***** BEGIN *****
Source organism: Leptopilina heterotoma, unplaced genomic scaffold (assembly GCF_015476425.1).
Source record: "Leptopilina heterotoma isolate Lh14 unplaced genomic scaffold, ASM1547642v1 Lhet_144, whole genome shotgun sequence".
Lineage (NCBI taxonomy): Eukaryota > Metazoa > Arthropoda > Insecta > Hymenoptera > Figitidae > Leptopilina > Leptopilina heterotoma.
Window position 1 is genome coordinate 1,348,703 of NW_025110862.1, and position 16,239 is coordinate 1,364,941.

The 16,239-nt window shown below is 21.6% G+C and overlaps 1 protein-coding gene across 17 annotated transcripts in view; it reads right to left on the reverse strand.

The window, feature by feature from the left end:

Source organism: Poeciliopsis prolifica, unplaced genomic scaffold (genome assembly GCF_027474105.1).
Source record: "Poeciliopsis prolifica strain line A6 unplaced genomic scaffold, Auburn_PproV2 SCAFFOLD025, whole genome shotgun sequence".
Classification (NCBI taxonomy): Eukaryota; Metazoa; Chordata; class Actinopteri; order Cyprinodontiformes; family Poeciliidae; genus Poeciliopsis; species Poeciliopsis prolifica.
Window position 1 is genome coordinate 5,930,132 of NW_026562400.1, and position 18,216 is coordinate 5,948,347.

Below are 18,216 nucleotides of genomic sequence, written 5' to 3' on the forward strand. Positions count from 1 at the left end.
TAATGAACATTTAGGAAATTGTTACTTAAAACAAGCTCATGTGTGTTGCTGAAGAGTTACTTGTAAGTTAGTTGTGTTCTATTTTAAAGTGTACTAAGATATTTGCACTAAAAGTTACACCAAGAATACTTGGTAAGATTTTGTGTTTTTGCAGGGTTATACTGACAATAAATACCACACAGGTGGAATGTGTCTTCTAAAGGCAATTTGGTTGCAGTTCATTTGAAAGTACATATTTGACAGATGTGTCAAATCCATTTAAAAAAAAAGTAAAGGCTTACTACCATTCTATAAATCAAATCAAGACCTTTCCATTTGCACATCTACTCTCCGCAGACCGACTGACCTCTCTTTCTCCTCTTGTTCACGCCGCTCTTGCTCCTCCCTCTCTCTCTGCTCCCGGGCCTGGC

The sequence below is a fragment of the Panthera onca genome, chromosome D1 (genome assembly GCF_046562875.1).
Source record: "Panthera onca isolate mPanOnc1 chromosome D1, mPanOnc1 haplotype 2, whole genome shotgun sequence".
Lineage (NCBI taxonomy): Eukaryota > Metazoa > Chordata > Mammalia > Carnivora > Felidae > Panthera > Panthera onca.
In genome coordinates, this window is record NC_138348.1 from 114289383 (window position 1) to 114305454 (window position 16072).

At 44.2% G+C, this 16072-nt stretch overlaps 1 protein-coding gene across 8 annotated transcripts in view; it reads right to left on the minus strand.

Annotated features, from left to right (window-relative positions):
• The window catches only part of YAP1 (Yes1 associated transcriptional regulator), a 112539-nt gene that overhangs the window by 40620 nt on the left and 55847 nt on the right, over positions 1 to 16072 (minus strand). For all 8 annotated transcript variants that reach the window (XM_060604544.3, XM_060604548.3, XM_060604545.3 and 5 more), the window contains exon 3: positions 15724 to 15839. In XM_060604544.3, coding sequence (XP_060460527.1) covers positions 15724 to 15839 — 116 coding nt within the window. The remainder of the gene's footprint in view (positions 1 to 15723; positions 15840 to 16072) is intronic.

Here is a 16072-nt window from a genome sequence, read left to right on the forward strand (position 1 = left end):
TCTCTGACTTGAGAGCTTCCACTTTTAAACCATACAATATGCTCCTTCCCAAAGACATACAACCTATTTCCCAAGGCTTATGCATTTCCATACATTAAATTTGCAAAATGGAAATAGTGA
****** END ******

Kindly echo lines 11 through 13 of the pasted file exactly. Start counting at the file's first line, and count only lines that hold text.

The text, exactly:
Below are 18,216 nucleotides of genomic sequence, written 5' to 3' on the forward strand. Positions count from 1 at the left end.
TAATGAACATTTAGGAAATTGTTACTTAAAACAAGCTCATGTGTGTTGCTGAAGAGTTACTTGTAAGTTAGTTGTGTTCTATTTTAAAGTGTACTAAGATATTTGCACTAAAAGTTACACCAAGAATACTTGGTAAGATTTTGTGTTTTTGCAGGGTTATACTGACAATAAATACCACACAGGTGGAATGTGTCTTCTAAAGGCAATTTGGTTGCAGTTCATTTGAAAGTACATATTTGACAGATGTGTCAAATCCATTTAAAAAAAAAGTAAAGGCTTACTACCATTCTATAAATCAAATCAAGACCTTTCCATTTGCACATCTACTCTCCGCAGACCGACTGACCTCTCTTTCTCCTCTTGTTCACGCCGCTCTTGCTCCTCCCTCTCTCTCTGCTCCCGGGCCTGGC

The sequence below is a fragment of the Panthera onca genome, chromosome D1 (genome assembly GCF_046562875.1).